I would love to learn how to swim. I know a little bit about swimming. I’ve seen people swim at the pool and on television when I’ve watched the Olympics. I’ve paddled about in the water and so I know what it feels like to try to swim. I just don’t yet know the technicalities of swimming and I don’t have the confidence to try it on my own. But, if I decide to take lessons, I would hope that the teacher would first assess what I already know before ‘diving’ into the instruction.
In our classrooms, when we want to explore a topic with a group of children, we also want to start with what they know – with their prior knowledge. Of course, we want to be sure that everyone in the group already has some experience with the topic. If we are going to embark on a project exploring bridges, we might want to first give the children some experience looking at a bridge, either on a field trip or at least in reproductions. We might want children to first draw a bridge after visiting or seeing one. Then we want to start asking them what they know about bridges.
(Kindergarten/first grade student in a 12:1:1 Special Education class after the first visit to see a bridge)
When I work with teachers on developing classroom inquiry projects, I encourage them to use post-its (some times referred to as ‘stickies’) when they begin collecting bits of children’s prior knowledge. This often takes place after the first field trip. With young children, teachers might consider doing a sketch along with the words so that the children can ‘read’ the chart too.
By using post-its for recording children’s ideas, rather than writing directly on to chart paper, students can then take an active role in organizing the post its into categories. This is certainly not an easy activity. There’s often disagreement about which ‘facts’ belong together, but this type of discussion really gets children thinking about their ideas and the ideas of their classmates. After observing teachers doing this activity (categorizing the post its) as a whole class lesson and also with a small group, I’m leaning towards working with a small group to get the chart ‘going’ and then sharing the results with the class. Then it can be completed with the entire group participating. Teachers agree that this approach seems to be working best.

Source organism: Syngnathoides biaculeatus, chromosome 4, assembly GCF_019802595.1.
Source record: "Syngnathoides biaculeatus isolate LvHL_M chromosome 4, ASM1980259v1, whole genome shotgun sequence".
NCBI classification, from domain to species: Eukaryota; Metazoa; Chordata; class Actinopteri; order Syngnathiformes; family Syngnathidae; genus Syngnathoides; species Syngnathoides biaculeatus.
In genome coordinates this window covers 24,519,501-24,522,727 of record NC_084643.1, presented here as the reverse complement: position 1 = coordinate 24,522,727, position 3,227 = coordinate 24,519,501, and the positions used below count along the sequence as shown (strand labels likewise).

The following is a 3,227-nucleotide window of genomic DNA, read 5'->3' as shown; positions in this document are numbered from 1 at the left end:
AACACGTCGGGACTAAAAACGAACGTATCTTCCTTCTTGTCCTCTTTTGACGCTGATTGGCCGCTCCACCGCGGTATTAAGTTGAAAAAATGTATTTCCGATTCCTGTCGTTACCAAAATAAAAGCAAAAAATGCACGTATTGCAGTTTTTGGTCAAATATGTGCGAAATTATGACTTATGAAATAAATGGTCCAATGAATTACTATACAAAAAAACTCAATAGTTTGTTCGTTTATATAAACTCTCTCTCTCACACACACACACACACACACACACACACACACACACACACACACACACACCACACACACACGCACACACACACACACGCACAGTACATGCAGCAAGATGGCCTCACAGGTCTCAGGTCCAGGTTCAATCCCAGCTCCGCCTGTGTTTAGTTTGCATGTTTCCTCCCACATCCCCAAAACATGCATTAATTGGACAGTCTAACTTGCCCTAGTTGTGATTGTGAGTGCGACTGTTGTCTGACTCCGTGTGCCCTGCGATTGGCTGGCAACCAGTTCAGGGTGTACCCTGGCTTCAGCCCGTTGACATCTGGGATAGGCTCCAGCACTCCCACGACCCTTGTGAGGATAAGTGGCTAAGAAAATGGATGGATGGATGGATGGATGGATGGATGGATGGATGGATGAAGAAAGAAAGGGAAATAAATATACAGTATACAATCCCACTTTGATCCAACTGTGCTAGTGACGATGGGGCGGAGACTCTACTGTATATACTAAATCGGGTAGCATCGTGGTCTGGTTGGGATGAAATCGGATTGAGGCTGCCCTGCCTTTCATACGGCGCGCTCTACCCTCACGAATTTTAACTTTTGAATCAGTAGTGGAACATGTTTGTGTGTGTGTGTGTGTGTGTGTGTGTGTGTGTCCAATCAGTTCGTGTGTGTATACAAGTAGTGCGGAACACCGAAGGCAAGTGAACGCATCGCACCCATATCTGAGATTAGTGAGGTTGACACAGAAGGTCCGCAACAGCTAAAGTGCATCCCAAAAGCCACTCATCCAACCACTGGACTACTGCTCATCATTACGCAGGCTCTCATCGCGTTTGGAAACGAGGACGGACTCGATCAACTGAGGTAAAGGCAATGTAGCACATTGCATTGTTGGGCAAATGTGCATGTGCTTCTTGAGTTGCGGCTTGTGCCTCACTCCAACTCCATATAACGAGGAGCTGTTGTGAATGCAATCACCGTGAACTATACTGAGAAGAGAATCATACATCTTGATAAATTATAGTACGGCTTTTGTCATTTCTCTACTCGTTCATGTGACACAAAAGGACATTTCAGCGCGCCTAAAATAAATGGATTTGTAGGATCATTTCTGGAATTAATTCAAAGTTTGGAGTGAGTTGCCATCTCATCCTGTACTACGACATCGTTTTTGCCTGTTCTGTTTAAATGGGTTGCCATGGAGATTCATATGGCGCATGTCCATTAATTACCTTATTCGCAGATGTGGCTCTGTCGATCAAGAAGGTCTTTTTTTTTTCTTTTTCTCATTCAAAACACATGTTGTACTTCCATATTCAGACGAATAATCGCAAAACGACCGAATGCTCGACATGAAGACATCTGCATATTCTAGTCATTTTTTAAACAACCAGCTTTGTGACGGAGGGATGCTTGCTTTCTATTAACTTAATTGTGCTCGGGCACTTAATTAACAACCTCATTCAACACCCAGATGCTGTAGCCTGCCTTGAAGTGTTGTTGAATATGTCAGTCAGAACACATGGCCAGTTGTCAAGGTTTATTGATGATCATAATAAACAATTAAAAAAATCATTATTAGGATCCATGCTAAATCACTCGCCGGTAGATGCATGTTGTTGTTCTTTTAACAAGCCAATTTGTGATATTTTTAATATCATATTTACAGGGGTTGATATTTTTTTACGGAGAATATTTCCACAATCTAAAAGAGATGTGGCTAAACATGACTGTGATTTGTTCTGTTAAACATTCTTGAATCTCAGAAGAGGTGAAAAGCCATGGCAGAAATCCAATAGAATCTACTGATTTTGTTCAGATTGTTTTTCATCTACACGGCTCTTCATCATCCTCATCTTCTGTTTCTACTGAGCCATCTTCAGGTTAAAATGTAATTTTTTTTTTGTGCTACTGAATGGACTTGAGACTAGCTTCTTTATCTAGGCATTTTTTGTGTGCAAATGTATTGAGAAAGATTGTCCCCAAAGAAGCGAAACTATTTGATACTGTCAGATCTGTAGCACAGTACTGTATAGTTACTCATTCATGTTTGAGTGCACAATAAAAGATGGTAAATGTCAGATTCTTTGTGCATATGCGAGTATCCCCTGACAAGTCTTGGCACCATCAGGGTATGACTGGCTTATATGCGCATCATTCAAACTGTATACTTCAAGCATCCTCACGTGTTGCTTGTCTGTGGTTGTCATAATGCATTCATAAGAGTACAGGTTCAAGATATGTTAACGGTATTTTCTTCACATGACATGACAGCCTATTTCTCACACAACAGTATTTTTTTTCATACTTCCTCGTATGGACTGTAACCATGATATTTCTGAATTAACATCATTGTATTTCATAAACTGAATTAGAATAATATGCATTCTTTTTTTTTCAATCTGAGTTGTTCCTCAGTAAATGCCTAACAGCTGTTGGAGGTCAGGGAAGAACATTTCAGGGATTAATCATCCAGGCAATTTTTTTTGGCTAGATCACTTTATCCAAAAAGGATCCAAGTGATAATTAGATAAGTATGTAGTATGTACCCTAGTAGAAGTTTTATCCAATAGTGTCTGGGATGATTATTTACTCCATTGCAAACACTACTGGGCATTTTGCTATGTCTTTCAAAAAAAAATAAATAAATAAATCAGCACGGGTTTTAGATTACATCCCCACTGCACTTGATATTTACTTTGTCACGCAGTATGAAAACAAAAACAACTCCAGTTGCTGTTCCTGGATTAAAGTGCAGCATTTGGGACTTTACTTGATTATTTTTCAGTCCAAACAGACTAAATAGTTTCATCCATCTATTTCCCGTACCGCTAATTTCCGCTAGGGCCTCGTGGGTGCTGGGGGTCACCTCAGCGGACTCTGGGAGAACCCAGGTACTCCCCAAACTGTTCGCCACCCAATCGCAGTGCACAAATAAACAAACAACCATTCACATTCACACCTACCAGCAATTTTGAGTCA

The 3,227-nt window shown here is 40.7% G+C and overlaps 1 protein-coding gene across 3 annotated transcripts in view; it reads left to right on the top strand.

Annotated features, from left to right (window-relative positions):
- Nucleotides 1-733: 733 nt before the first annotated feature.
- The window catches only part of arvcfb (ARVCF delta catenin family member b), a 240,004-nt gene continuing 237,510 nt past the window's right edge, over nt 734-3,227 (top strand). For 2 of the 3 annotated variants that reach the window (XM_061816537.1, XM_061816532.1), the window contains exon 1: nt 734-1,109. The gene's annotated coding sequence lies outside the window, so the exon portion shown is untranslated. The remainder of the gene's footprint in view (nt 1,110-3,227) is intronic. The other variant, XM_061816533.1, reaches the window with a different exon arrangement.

After the categories are formed, children can then think of labels for each different grouping. A more sophisticated approach, but possibly too abstract for many young children, could be to think of a question that all of the information in one category answers. For example, “Who uses bridges?” or “what are bridges made of?”
As you can see from the chart “Bridge Ideas”, not all of the children have a true understanding of how bridges are constructed. (“Bridges have strings”). However, it’s important to include this in the initial chart because that gives the teacher an understanding of what needs to be explored to clarify this concept. It seems that this child doesn’t know about cables and the materials that are used to construct bridges and this is something to be explored on field trips and in readings.
This chart will become a living document throughout the study. New understandings will be added, misunderstandings crossed out. It’s ‘messy’ like the study is messy, turning and twisting along the exploration road. It’s not a document to be laminated because that would say, “we are finished with our investigation.’
Because of the ongoing changes that are made to this document, I shy away from the more traditional KWL chart which puts all information into a neatly tied up package. Basically, using a separate chart follows the same idea of gathering prior knowledge and using what children know as a foundation for an investigation. However it sends a stronger message that this is an exploration, which is forever growing.